Designers need to learn about code

Designers need to learn about code

Jesse Weaver:

Let’s get real here. Design and development (both front end and back end) are highly specialized professions. Each takes years and countless hours to master. To expect that someone is going to become an expert in more than one is foolhardy.

This requires one key element: empathy.

What we should be saying is that we need more designers who know about code.

The reason designers should know about code, is the same reason developers should know about design. Not to become designers, but to empathize with them. To be able to speak their language, and to understand design considerations and thought processes. To know just enough to be dangerous, as they say.


Designers who don't know a line of code can still be good designers. Heck, they can even be great designers. It's just going to be very, very difficult for them to fully take advantage of the possibilities of the digital media they're designing for, if they don't understand the fabric that makes up that medium.

Should filmmakers know how cathode tube rays work? What the difference is between LCD, LED and Plasma? Between 35mm and 70mm film? Probably, yes. It could help them push the boundaries of what they can do with the film medium and the ways it's projected. But knowing everything about your tools doesn't necessarily make you the best filmmaker—just the one who knows most about the tools.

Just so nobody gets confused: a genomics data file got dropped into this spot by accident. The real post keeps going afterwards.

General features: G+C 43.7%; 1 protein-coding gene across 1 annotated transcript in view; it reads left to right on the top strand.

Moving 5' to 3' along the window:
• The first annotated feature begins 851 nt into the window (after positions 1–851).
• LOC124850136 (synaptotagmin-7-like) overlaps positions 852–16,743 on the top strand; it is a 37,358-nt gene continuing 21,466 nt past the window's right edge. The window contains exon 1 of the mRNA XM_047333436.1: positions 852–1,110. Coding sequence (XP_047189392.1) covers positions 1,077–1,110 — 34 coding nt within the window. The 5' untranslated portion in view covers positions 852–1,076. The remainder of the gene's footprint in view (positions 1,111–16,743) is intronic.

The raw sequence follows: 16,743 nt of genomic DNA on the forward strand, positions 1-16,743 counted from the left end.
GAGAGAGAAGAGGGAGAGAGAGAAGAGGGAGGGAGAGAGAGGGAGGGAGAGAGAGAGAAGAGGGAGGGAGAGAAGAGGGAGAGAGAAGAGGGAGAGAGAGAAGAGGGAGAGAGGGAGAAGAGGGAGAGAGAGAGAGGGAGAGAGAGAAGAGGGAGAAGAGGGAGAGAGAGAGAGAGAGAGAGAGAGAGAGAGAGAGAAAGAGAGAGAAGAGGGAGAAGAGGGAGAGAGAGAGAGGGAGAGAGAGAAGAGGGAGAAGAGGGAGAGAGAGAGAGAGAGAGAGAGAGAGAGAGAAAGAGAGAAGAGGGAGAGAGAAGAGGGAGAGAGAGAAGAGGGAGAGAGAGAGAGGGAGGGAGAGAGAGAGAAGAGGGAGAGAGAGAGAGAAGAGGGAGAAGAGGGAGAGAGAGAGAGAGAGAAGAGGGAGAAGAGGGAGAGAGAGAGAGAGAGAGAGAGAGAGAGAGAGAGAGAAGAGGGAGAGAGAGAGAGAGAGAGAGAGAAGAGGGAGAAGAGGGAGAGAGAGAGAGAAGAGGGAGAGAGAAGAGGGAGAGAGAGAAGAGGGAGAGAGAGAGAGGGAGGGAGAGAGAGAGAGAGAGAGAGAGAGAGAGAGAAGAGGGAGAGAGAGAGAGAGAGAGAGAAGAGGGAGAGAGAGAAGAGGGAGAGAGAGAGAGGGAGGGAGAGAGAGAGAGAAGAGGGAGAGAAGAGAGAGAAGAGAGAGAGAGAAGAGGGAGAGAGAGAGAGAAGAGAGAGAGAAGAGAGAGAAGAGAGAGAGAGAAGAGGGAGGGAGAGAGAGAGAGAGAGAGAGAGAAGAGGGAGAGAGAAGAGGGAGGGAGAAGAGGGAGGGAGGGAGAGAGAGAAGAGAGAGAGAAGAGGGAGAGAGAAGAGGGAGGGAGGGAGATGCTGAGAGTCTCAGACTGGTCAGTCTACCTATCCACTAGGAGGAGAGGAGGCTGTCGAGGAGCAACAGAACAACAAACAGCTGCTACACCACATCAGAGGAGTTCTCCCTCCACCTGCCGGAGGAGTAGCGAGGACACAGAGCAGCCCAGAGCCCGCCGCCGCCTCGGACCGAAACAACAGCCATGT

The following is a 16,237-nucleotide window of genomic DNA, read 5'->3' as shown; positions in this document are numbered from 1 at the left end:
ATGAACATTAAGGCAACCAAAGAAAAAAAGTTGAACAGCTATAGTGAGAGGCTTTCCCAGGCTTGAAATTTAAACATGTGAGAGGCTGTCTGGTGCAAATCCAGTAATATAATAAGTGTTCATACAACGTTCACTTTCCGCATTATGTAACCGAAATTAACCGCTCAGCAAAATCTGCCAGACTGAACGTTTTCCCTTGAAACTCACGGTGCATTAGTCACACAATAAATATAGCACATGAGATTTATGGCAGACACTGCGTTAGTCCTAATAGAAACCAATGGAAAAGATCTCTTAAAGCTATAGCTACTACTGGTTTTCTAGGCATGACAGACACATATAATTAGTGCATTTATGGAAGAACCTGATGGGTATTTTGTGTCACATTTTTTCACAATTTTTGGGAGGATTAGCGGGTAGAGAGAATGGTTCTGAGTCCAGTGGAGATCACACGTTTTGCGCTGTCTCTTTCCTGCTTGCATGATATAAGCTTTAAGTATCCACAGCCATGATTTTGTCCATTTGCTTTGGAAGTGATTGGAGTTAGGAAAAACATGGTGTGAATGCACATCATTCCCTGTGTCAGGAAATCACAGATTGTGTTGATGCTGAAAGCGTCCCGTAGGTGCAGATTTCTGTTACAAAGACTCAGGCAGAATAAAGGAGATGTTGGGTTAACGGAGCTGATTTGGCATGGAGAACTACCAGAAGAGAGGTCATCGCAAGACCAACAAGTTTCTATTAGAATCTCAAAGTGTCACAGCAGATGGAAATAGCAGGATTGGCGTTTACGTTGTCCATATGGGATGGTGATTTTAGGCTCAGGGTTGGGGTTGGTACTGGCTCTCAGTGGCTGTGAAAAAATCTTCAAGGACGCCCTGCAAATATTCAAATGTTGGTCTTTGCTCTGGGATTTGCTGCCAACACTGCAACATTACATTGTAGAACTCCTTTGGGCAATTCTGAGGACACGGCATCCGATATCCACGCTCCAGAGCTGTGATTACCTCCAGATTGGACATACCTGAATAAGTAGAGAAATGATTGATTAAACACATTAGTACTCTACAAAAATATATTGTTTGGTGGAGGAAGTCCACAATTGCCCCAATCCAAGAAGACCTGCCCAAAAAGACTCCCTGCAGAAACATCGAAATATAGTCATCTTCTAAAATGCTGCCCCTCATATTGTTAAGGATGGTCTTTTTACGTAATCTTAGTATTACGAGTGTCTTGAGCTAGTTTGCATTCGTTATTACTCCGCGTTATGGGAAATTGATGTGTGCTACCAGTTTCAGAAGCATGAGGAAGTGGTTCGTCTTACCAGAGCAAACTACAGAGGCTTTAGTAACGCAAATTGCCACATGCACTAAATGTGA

Designing digital products requires you to know at least how machines tick, because that is how you're able to talk to developers in a way that is, yes, empathetic and respectful to both their and your skills.

The other day, I had to add a line to fstab on my DigitalOcean droplet running my Docker-powered mini-Heroku, Dokku (or, rather, Dokku-alt, I'm not a savage after all) so I could turn on memory swap. I used nano to edit the file, given how vim is for masochists. I was in way too deep in every way. Did doing this dance with my computer make me a better designer? Probably not. But because I have the interest in how computers and software actually work and run, and given that I'm working on a product aimed at developers crossing over to the ops world, it's helpful for me to be put in their spot and empathise with them.

Now, I'll see if I can get through Paul Ford's massive article: What is code?